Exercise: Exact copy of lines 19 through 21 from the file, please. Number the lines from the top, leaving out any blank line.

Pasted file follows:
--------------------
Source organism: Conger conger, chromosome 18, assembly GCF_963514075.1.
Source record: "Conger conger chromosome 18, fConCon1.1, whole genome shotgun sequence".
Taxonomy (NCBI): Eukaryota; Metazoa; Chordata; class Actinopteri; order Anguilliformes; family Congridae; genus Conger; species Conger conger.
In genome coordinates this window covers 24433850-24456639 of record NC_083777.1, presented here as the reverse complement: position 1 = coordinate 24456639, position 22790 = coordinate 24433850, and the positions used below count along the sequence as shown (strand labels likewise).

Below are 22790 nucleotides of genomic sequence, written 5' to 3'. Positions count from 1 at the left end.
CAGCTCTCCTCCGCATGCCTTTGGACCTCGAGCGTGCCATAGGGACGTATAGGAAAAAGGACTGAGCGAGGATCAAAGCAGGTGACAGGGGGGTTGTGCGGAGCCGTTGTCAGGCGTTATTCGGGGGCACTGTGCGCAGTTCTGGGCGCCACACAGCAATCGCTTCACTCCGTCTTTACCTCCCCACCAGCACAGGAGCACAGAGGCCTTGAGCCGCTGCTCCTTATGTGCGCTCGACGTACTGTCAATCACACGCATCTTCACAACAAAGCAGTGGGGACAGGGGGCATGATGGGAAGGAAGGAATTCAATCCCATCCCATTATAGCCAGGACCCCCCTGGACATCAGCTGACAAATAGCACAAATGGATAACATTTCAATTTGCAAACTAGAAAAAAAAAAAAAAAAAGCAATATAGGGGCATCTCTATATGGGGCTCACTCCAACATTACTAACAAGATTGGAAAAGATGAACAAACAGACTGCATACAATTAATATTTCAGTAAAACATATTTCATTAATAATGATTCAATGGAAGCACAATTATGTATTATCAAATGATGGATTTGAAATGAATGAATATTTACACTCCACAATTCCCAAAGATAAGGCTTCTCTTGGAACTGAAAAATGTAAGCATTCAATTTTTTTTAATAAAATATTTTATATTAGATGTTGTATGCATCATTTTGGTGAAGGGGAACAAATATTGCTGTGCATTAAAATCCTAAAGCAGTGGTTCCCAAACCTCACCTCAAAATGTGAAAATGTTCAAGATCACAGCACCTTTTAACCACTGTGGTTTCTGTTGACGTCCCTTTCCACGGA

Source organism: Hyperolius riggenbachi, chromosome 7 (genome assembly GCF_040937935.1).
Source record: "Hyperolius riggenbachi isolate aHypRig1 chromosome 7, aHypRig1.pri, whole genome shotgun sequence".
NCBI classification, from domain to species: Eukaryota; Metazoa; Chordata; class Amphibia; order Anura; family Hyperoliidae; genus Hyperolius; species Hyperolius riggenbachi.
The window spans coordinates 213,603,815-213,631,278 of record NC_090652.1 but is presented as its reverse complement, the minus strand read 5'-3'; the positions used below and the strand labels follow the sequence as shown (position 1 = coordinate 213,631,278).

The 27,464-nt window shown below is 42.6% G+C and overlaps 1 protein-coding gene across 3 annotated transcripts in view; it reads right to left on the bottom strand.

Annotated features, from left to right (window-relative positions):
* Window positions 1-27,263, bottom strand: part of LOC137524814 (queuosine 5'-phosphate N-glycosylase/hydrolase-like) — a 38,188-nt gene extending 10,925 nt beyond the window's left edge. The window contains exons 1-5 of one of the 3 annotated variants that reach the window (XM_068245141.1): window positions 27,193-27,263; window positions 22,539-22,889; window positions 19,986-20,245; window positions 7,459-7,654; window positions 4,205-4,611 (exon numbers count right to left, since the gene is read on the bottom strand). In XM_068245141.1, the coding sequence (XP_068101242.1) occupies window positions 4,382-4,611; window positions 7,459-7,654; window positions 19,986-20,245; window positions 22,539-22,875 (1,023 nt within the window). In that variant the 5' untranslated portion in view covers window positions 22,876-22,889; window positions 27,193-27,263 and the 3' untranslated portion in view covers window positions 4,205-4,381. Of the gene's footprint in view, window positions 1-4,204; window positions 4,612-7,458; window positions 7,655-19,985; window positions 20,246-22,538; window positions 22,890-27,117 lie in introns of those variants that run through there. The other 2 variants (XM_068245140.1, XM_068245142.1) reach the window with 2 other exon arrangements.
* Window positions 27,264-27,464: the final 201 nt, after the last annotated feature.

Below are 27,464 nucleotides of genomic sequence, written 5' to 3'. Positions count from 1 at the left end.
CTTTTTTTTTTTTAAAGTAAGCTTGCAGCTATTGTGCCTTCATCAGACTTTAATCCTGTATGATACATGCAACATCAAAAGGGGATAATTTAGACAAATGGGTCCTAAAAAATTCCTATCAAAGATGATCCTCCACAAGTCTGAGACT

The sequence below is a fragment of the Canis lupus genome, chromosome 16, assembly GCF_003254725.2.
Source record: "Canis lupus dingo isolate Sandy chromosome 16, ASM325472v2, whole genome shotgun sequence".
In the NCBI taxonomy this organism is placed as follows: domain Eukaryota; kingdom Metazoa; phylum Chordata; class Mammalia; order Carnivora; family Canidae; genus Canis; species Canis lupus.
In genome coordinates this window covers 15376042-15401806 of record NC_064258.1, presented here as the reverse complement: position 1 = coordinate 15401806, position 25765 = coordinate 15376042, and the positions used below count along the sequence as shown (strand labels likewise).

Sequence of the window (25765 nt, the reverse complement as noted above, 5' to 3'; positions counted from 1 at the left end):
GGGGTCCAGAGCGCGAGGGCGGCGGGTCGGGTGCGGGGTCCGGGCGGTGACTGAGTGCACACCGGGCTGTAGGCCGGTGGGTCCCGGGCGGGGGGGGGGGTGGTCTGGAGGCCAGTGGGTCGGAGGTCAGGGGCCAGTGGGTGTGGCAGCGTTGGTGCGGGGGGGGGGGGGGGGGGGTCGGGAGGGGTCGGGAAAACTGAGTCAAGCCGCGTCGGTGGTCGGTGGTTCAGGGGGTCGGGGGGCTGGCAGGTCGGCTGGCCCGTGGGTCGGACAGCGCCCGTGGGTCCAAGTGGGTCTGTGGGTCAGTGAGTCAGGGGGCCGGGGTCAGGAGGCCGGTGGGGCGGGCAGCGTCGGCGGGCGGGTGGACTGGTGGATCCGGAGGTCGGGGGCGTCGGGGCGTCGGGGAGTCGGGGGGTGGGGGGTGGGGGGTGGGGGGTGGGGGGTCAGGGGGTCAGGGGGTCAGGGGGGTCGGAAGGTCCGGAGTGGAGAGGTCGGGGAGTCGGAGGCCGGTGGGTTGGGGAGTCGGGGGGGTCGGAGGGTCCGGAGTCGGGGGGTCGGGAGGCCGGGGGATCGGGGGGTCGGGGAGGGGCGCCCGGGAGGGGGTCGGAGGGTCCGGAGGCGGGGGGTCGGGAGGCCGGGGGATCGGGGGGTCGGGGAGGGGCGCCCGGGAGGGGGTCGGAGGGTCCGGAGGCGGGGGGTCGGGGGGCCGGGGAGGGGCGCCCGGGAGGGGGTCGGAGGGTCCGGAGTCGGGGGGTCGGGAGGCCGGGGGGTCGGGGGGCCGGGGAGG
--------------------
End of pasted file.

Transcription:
In the NCBI taxonomy this organism is placed as follows: domain Eukaryota; kingdom Metazoa; phylum Chordata; class Mammalia; order Carnivora; family Canidae; genus Canis; species Canis lupus.
In genome coordinates this window covers 15376042-15401806 of record NC_064258.1, presented here as the reverse complement: position 1 = coordinate 15401806, position 25765 = coordinate 15376042, and the positions used below count along the sequence as shown (strand labels likewise).

Sequence of the window (25765 nt, the reverse complement as noted above, 5' to 3'; positions counted from 1 at the left end):